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The Center for Cartoon Studies (CCS) is proud to announce the 9th International Comics and Medicine Conference! 

AUGUST 16-18, 2018

UPDATE: SPOTLIGHT CONFERENCE EVENTS ANNOUNCED!
 
CCS Feature Event on Thursday, August 16, 7pm
Pencil Me In: The Process & Practice of Graphic Medicine  at The Center for Cartoon Studies.    
by faculty Steve Bissette
Location: Briggs Opera House, 5 S Main St, White River Junction
As an instructor at The Center for Cartoon Studies since its founding in 2005, long-time cartoonist/writer/editor/publisher Stephen R. Bissette has been privileged to witness (and, at times, participate in) the creative process of various cartoonists as they created work that focused on their own personal health issues and histories. Bissette offers an illustrated overview of the path, perils, and potential inherent in the creation of such intensely intimate and introspective works.

CCS Feature Event on Friday, August 17, Doors Open at 7:30pm
Carousel Comics with 
Cara Bean
Suzy Becker
MK Czerwiec
Glynnis Fawkes
Ellen Forney
Jennifer Hayden
Mita Mahato
Marissa Moss
James Sturm with Dave Lloyd
Whitney Taylor
Kriota Willberg
Ian Williams
Host: R. Sikoryak

Location: Engine Room, 188 S Main Street, White River Junction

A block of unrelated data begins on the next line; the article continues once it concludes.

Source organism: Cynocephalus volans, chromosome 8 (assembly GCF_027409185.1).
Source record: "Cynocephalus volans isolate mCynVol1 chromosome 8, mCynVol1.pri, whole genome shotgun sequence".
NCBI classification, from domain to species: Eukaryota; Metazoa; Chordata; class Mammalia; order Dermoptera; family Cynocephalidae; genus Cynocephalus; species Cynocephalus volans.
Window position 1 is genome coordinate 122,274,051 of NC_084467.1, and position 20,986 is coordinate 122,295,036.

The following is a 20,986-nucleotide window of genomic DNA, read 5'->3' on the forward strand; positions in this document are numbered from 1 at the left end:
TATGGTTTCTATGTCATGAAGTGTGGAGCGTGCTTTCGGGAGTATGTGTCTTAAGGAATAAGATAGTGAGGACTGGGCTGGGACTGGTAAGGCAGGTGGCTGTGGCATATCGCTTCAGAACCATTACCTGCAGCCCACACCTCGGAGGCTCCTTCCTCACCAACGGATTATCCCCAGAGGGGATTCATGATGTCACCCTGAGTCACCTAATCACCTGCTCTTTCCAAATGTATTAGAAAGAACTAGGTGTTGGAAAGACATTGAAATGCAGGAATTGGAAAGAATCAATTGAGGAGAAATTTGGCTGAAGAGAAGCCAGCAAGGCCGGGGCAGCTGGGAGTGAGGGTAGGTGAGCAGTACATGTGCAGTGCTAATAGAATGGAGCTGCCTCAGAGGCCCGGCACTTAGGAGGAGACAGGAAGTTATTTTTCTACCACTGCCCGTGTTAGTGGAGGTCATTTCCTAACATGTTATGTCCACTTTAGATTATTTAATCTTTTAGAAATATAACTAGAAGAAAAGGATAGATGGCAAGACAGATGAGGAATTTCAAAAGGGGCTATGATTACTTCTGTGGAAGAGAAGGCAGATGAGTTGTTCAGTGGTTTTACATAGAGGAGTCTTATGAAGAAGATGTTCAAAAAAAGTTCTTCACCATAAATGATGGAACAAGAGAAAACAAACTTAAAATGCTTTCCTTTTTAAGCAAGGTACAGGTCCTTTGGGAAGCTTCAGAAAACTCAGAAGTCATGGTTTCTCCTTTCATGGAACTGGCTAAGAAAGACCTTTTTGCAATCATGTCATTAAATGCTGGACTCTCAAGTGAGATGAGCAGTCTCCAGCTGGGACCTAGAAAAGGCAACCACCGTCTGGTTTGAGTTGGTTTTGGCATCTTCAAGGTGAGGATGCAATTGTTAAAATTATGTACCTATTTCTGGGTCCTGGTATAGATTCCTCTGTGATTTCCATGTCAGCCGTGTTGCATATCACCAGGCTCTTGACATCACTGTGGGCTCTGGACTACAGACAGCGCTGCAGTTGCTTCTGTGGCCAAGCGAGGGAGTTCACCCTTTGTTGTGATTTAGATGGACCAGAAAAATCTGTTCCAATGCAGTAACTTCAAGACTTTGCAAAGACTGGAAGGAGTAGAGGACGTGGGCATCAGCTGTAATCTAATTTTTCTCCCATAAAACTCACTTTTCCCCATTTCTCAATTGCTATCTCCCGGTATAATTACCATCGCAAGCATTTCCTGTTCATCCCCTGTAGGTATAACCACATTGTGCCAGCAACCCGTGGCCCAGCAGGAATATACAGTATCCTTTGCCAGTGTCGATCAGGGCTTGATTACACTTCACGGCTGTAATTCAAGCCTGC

Ill-Conceived and Well-Drawn exhibit, curated by Ellen Forney on display at CCS and Dartmouth Berry Library during the conference!




DW

Dana Walrath

Dana Walwarth: Facing Dehumanization through ComicsStripping individuals of their personhood – defining them as somehow less than human – shifts the rules of social interaction. In the context of genocide, dehumanization has grave consequences. Fourth of the ten stages of genocide in Stanton’s model (1996, 2013), dehumanization provides the cognitive shift that permits human experimentation, slavery, slaughter, and other abuses normally reserved only for animals. Global health writ large as a “state of complete physical, mental, and social well-being and not merely the absence of disease or infirmity” (WHO 1946) requires preventing and ending dehumanization. Because it is a medium of fragments that actively engages the reader, comics possess the power to meet this challenge. I will present a series of short interactive comic books called “View from the High Ground” that allows readers to experience the dehumanization fundamental to genocide. It focuses on nine of the many genocides that have taken place over the past 500 years (those committed against Native Americans, African Slaves in the US, Australian Aborigines, Armenians, Jews, Cambodians, Tutsi, Bosnians, and the Royhingya). Drawn into a repurposed Zoology textbook, each book contains full-length portraits of people who experienced that genocide interspersed with images of animals (apes, oxen, snakes, hyenas, etc,) and vermin (rats, cockroaches, flies, etc.) and parasites (lice, tapeworms). Each page is cut into thirds separating the heads, torsos and lower bodies of the individuals so that the reader can turn portions of the page and make combined human/beast/vermin portraits. Through actively experiencing dehumanization with each page turn, the reader embodies the experience of stripping people of their humanity – defining them as less than human – and becomes equipped to own and thus to end this practice.